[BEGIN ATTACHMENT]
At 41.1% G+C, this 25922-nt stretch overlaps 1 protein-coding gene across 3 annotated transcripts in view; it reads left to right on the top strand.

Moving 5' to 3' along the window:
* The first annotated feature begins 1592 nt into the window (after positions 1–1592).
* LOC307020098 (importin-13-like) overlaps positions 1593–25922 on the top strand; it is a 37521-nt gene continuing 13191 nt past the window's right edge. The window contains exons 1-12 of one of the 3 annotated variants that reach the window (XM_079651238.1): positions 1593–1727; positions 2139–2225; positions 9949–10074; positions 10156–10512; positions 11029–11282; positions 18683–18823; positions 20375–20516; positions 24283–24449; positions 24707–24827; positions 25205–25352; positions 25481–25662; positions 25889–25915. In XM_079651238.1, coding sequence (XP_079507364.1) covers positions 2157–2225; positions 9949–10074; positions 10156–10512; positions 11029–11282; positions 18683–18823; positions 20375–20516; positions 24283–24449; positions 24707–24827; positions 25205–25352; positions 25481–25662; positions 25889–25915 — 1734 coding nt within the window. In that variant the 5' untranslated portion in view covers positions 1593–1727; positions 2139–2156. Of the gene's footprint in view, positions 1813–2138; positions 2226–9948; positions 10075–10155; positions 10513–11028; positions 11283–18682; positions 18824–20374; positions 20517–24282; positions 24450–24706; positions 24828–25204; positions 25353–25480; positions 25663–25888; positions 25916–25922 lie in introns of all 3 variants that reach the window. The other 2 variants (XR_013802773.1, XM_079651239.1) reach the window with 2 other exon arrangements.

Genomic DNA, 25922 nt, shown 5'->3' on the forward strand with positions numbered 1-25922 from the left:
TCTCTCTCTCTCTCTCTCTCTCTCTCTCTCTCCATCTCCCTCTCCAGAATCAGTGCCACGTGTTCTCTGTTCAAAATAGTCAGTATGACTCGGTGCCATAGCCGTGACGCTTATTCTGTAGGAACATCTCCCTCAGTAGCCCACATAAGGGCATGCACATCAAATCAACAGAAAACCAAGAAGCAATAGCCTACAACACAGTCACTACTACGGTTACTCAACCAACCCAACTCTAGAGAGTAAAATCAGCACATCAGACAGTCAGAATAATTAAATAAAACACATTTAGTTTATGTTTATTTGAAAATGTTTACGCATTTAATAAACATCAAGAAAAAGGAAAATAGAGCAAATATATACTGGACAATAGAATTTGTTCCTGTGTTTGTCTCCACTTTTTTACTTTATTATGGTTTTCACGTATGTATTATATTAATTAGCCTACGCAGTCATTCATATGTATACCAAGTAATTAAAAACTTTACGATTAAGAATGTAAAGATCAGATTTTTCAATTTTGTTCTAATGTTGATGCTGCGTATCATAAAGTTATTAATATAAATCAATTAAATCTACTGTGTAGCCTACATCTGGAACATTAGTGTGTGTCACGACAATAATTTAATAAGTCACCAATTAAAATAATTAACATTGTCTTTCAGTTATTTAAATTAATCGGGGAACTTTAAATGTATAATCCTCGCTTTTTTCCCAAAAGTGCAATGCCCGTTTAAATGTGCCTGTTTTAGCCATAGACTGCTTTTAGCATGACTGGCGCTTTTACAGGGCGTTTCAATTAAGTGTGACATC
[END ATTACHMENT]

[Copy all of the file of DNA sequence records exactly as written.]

At 41.1% G+C, this 25922-nt stretch overlaps 1 protein-coding gene across 3 annotated transcripts in view; it reads left to right on the top strand.

Moving 5' to 3' along the window:
* The first annotated feature begins 1592 nt into the window (after positions 1–1592).
* LOC307020098 (importin-13-like) overlaps positions 1593–25922 on the top strand; it is a 37521-nt gene continuing 13191 nt past the window's right edge. The window contains exons 1-12 of one of the 3 annotated variants that reach the window (XM_079651238.1): positions 1593–1727; positions 2139–2225; positions 9949–10074; positions 10156–10512; positions 11029–11282; positions 18683–18823; positions 20375–20516; positions 24283–24449; positions 24707–24827; positions 25205–25352; positions 25481–25662; positions 25889–25915. In XM_079651238.1, coding sequence (XP_079507364.1) covers positions 2157–2225; positions 9949–10074; positions 10156–10512; positions 11029–11282; positions 18683–18823; positions 20375–20516; positions 24283–24449; positions 24707–24827; positions 25205–25352; positions 25481–25662; positions 25889–25915 — 1734 coding nt within the window. In that variant the 5' untranslated portion in view covers positions 1593–1727; positions 2139–2156. Of the gene's footprint in view, positions 1813–2138; positions 2226–9948; positions 10075–10155; positions 10513–11028; positions 11283–18682; positions 18824–20374; positions 20517–24282; positions 24450–24706; positions 24828–25204; positions 25353–25480; positions 25663–25888; positions 25916–25922 lie in introns of all 3 variants that reach the window. The other 2 variants (XR_013802773.1, XM_079651239.1) reach the window with 2 other exon arrangements.

Genomic DNA, 25922 nt, shown 5'->3' on the forward strand with positions numbered 1-25922 from the left:
TCTCTCTCTCTCTCTCTCTCTCTCTCTCTCTCCATCTCCCTCTCCAGAATCAGTGCCACGTGTTCTCTGTTCAAAATAGTCAGTATGACTCGGTGCCATAGCCGTGACGCTTATTCTGTAGGAACATCTCCCTCAGTAGCCCACATAAGGGCATGCACATCAAATCAACAGAAAACCAAGAAGCAATAGCCTACAACACAGTCACTACTACGGTTACTCAACCAACCCAACTCTAGAGAGTAAAATCAGCACATCAGACAGTCAGAATAATTAAATAAAACACATTTAGTTTATGTTTATTTGAAAATGTTTACGCATTTAATAAACATCAAGAAAAAGGAAAATAGAGCAAATATATACTGGACAATAGAATTTGTTCCTGTGTTTGTCTCCACTTTTTTACTTTATTATGGTTTTCACGTATGTATTATATTAATTAGCCTACGCAGTCATTCATATGTATACCAAGTAATTAAAAACTTTACGATTAAGAATGTAAAGATCAGATTTTTCAATTTTGTTCTAATGTTGATGCTGCGTATCATAAAGTTATTAATATAAATCAATTAAATCTACTGTGTAGCCTACATCTGGAACATTAGTGTGTGTCACGACAATAATTTAATAAGTCACCAATTAAAATAATTAACATTGTCTTTCAGTTATTTAAATTAATCGGGGAACTTTAAATGTATAATCCTCGCTTTTTTCCCAAAAGTGCAATGCCCGTTTAAATGTGCCTGTTTTAGCCATAGACTGCTTTTAGCATGACTGGCGCTTTTACAGGGCGTTTCAATTAAGTGTGACATC